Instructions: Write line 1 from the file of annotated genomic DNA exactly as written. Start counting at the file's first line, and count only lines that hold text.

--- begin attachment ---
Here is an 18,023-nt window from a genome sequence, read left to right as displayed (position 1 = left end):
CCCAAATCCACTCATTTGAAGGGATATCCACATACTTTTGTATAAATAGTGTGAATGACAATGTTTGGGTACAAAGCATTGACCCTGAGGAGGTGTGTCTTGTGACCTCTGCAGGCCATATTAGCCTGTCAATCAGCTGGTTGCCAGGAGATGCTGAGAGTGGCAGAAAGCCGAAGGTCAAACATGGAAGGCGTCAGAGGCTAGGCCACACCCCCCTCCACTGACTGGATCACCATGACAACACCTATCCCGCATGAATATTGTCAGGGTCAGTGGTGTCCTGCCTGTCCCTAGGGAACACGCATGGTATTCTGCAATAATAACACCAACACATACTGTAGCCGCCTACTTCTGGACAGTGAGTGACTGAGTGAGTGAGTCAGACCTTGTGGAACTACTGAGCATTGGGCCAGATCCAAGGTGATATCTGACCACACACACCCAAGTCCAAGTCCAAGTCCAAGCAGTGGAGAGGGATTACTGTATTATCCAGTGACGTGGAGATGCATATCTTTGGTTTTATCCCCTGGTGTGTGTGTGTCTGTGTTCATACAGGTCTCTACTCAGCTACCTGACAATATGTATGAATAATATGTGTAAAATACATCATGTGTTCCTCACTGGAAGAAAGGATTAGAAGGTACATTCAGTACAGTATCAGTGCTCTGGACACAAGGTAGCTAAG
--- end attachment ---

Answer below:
Here is an 18,023-nt window from a genome sequence, read left to right as displayed (position 1 = left end):